Welcome to the innovation society
At a retail conference some time ago I spoke about how good customer experience starts with a good customer insight. The speaker before us gave a brilliant speech about the paradigm shift in the society that we are experiencing right at this moment.
The speaker was a bright future analyst called Troed Troedson, who works for a Swedish company called Paradimmäklarna. He claims that we are standing in the middle of the innovation society.
He summarizes this elegantly by explaining the transition from a society based on division logic to a new society based on cloud logic.
According to Troedson we are moving from a society of specialists, divided in different fields of competence (division logic), to a more fluid society where everyone has access for vast amounts of information (cloud logic).
In a society based on division logic the focus lies on in-depth knowledge, specializing in one field and developing unique product abilities and functionality that cannot easily be copied. In this society there is room for long term planning and individuality.
In a society based on cloud logic, the knowledge and information is no longer unique, everyone can access it, and products and services can be copied rapidly. Knowledge is no longer as important, but rather how we interpret the information we receive and how we control and affect the information others have about us. Reputation and brand perception is far more important than if the products and services are the best on the market, and the available options are often many. The word cloud logic stems from the change in need from specialization, to the need to spread out as thin as possible. Instead of trying to be the expert in one narrow field, try to be just good enough in as many areas as possible (just think of Google and Amazon).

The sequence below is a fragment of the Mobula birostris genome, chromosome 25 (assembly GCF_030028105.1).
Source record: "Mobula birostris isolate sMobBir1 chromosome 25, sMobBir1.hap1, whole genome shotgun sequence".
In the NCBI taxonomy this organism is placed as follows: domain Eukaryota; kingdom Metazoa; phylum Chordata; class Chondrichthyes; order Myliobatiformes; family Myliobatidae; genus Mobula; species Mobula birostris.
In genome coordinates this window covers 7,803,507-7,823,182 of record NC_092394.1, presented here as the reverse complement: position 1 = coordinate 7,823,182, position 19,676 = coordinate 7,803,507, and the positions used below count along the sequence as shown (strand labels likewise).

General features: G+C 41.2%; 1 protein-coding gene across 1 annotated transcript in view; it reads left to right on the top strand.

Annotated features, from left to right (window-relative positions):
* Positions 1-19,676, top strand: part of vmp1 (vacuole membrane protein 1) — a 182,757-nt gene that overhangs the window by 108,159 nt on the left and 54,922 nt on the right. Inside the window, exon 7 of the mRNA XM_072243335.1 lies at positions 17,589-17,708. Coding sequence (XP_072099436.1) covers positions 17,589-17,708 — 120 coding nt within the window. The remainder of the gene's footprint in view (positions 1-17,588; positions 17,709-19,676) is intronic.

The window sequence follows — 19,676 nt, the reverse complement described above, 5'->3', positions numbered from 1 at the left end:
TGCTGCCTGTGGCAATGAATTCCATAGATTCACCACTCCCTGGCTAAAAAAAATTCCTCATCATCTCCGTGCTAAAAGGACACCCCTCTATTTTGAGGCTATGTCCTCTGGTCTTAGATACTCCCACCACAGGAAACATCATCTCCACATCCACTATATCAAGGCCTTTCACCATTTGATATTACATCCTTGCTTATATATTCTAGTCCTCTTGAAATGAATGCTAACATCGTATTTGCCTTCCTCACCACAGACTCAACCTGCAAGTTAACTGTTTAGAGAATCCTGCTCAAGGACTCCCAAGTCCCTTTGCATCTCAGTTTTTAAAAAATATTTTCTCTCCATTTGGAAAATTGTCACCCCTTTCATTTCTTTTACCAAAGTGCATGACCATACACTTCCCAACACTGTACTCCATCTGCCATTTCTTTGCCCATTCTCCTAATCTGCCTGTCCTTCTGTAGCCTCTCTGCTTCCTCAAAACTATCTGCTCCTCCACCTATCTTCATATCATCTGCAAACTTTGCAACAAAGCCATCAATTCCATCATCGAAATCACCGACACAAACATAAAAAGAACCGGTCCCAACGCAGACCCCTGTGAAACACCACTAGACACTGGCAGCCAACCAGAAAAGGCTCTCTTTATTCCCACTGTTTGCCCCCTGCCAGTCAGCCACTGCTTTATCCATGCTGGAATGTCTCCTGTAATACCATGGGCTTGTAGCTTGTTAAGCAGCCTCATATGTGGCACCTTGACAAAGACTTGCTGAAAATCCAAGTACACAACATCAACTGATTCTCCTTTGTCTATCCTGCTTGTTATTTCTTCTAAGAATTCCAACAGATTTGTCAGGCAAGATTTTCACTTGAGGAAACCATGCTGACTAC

Troedsons conclusion is that we have moved to an innovation society where the capability for innovation, creating strong brands and quickly adapting to change, are the keys to survival and success.
(Table created with permission from Troed Troedson)
My key take away from this message is:
- It is no longer sufficient to make the best products/services. There is a large probability that when you enter the market, your competitors will quickly follow.
- It is your customer’s perception of your brand and their experience with your product and services that can make you stand out and win the race against your competition.
- There is no longer time for the traditional long-term strategic planning, but aim for creating an agile and alert organization that can quickly adapt to changes in the surroundings and new opportunities – make sure you have good processes in place to discover the market changes before it’s too late.
- Create an innovation culture based on your customer’s needs – go for small autonomous innovation teams that moves just on the edge of where you operate today, converging slowly to the next adjacent possibility.
- Try small, fail fast, learn and keep trying – keep you customer always in center.
Tieto has established own innovation ecosystem called Tieto Experience Hub to discover new business models and concepts in the sweet spots between industries. There innovations are discovered when viewpoints, industries and cultures collide. Putting ideas quickly into the spotlight speeding up innovation.
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